Effects of episodic sediment supply on bedload transport rate in mountain rivers. Detecting debris flow activity using continuous monitoring

Taro Uchida, Wataru Sakurai, Takuma Iuchi, Hiroaki Izumiyama, Lisa Borgatti, Gianluca Marcato, Alessandro Pasuto, 2018, Effects of episodic sediment supply on bedload transport rate in mountain rivers. Detecting debris flow activity using continuous monitoring, Geomorphology (Amst.) 308 (2018): 198–209. doi_10.1016/j.geomorph.2017.12.040,
URL: http://www.cnr.it/prodotto/i/384803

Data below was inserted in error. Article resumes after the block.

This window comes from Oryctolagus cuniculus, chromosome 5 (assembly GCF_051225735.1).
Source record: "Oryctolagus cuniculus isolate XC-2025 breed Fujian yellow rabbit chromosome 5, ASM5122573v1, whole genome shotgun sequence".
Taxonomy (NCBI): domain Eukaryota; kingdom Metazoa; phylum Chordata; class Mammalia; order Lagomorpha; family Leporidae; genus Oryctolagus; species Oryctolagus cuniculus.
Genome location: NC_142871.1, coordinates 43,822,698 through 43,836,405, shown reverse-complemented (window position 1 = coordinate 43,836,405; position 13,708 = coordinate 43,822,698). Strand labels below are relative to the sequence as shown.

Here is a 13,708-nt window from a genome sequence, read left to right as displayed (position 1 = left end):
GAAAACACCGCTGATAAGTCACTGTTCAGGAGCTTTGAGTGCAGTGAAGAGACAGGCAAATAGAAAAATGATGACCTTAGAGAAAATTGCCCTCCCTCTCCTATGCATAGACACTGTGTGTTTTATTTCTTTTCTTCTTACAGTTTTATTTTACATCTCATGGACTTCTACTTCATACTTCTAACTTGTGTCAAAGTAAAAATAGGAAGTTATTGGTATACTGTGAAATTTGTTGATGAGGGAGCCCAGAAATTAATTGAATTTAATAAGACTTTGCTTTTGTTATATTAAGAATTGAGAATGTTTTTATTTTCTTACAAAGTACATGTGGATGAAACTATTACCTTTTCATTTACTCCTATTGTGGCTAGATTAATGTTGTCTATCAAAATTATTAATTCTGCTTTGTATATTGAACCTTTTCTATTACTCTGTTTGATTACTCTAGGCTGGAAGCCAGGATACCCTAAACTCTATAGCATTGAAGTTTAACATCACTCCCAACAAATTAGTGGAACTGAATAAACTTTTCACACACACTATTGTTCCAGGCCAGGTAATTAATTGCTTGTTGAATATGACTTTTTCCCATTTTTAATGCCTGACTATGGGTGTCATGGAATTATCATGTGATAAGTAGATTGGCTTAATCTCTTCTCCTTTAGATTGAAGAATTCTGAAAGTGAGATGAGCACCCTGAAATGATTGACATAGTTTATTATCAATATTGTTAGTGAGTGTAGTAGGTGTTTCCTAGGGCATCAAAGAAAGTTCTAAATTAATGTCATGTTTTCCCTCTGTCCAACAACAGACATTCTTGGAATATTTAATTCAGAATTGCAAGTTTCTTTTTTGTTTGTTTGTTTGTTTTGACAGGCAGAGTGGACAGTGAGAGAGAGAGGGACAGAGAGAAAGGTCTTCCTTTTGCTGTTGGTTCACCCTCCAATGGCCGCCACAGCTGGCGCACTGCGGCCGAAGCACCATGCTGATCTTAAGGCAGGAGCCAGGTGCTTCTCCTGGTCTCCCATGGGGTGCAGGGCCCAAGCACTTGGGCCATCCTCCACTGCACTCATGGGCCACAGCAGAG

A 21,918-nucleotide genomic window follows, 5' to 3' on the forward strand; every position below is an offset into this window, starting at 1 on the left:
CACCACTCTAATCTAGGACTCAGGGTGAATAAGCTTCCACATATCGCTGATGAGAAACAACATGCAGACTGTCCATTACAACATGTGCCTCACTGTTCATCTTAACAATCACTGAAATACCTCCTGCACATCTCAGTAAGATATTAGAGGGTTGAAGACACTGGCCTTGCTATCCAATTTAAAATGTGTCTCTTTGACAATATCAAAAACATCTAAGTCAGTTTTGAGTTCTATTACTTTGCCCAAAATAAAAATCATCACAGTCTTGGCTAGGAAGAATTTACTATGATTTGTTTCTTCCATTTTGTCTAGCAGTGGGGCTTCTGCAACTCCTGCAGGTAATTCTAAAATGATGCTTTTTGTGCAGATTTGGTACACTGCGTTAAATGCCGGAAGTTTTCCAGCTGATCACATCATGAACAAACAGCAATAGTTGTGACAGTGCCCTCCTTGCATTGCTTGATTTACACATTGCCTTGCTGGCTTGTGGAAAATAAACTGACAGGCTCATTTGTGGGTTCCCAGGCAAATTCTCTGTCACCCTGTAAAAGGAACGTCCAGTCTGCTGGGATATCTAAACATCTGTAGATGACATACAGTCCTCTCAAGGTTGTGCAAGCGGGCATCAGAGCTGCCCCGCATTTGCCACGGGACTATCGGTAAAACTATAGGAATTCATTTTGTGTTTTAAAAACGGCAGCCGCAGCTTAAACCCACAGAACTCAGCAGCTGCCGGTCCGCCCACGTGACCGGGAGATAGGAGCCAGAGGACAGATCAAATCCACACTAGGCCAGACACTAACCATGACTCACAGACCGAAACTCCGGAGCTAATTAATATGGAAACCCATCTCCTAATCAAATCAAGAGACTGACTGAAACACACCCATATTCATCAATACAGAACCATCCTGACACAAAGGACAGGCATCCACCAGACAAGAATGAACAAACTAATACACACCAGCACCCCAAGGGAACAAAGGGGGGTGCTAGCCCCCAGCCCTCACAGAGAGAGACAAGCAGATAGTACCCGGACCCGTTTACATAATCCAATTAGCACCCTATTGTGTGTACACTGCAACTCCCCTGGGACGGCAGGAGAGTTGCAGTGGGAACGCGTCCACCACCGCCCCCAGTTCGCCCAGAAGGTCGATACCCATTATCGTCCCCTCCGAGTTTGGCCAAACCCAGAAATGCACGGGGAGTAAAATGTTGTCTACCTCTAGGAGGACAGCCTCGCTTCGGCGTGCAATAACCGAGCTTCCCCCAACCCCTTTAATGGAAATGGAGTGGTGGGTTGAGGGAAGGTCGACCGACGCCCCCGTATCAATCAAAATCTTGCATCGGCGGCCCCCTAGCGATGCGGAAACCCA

Monitoring of sediment transport from hillslopes to channel networks as a consequence of floods with suspended and bedload transport, hyperconcentrated flows, debris and mud flows is essential not only for scientific issues, but also for prevention and mitigation of natural disasters, i.e. for hazard assessment, land use planning and design of torrent control interventions. In steep, potentially unstable terrains, ground-based continuous monitoring of hillslope and hydrological processes is still highly localized and expensive, especially in terms of manpower. In recent years, new seismic and acoustic methods have been developed for continuous bedload monitoring in mountain rivers. Since downstream bedload transport rate is controlled by upstream sediment supply from tributary channels and bed-external sources, continuous bedload monitoring might be an effective tool for detecting the sediments mobilized by debris flow processes in the upper catchment and thus represent an indirect method to monitor slope instability processes at the catchment scale. However, there is poor information about the effects of episodic sediment supply from upstream bed-external sources on downstream bedload transport rate at a single flood time scale. We have examined the effects of sediment supply due to upstream debris flow events on downstream bedload transport rate along the Yotagiri River, cen- tral Japan. To do this, we have conducted continuous bedload observations using a hydrophone (Japanese pipe microphone) located 6.4 km downstream the lower end of a tributary affected by debris flows. Two debris flows occurred during the two-years-long observation period. As expected, bedload transport rate for a given flow depth showed to be larger after storms triggering debris flows. That is, although the magnitude of sediment supply from debris flows is not large, their effect on bedload is propagating N6 km downstream at a single flood time scale. This indicates that continuous bedload observations could be effective for detecting sediment supply as a consequence of debris flow events.

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